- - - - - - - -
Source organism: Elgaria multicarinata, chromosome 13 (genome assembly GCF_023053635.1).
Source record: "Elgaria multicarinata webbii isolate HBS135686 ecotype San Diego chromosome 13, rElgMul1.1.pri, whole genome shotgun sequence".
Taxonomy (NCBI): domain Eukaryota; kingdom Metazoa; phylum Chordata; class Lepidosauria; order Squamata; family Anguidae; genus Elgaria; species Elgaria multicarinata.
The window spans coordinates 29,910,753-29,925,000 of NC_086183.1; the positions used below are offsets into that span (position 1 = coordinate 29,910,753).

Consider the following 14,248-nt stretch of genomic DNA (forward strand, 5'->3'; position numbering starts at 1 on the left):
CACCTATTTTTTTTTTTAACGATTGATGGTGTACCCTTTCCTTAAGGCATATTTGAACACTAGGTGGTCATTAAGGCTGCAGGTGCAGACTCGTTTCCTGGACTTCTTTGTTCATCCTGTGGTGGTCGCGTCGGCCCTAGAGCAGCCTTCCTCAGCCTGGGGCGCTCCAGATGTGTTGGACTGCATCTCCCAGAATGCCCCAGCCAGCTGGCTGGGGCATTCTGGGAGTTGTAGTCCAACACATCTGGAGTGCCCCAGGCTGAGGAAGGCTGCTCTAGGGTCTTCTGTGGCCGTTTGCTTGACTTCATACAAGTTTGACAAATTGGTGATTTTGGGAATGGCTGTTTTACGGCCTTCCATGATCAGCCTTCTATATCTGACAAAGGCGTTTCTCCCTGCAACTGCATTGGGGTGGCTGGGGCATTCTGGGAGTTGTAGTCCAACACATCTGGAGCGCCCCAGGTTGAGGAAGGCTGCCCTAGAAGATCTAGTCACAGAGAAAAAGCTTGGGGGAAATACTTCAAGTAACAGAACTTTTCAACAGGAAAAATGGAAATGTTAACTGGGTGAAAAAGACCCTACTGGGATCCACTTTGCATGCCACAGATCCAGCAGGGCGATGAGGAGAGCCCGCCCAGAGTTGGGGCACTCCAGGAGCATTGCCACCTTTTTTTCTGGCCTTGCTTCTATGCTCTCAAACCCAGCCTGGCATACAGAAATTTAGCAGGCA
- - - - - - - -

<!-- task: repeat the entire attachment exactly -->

Source organism: Elgaria multicarinata, chromosome 13 (genome assembly GCF_023053635.1).
Source record: "Elgaria multicarinata webbii isolate HBS135686 ecotype San Diego chromosome 13, rElgMul1.1.pri, whole genome shotgun sequence".
Taxonomy (NCBI): domain Eukaryota; kingdom Metazoa; phylum Chordata; class Lepidosauria; order Squamata; family Anguidae; genus Elgaria; species Elgaria multicarinata.
The window spans coordinates 29,910,753-29,925,000 of NC_086183.1; the positions used below are offsets into that span (position 1 = coordinate 29,910,753).

Consider the following 14,248-nt stretch of genomic DNA (forward strand, 5'->3'; position numbering starts at 1 on the left):
CACCTATTTTTTTTTTTAACGATTGATGGTGTACCCTTTCCTTAAGGCATATTTGAACACTAGGTGGTCATTAAGGCTGCAGGTGCAGACTCGTTTCCTGGACTTCTTTGTTCATCCTGTGGTGGTCGCGTCGGCCCTAGAGCAGCCTTCCTCAGCCTGGGGCGCTCCAGATGTGTTGGACTGCATCTCCCAGAATGCCCCAGCCAGCTGGCTGGGGCATTCTGGGAGTTGTAGTCCAACACATCTGGAGTGCCCCAGGCTGAGGAAGGCTGCTCTAGGGTCTTCTGTGGCCGTTTGCTTGACTTCATACAAGTTTGACAAATTGGTGATTTTGGGAATGGCTGTTTTACGGCCTTCCATGATCAGCCTTCTATATCTGACAAAGGCGTTTCTCCCTGCAACTGCATTGGGGTGGCTGGGGCATTCTGGGAGTTGTAGTCCAACACATCTGGAGCGCCCCAGGTTGAGGAAGGCTGCCCTAGAAGATCTAGTCACAGAGAAAAAGCTTGGGGGAAATACTTCAAGTAACAGAACTTTTCAACAGGAAAAATGGAAATGTTAACTGGGTGAAAAAGACCCTACTGGGATCCACTTTGCATGCCACAGATCCAGCAGGGCGATGAGGAGAGCCCGCCCAGAGTTGGGGCACTCCAGGAGCATTGCCACCTTTTTTTCTGGCCTTGCTTCTATGCTCTCAAACCCAGCCTGGCATACAGAAATTTAGCAGGCA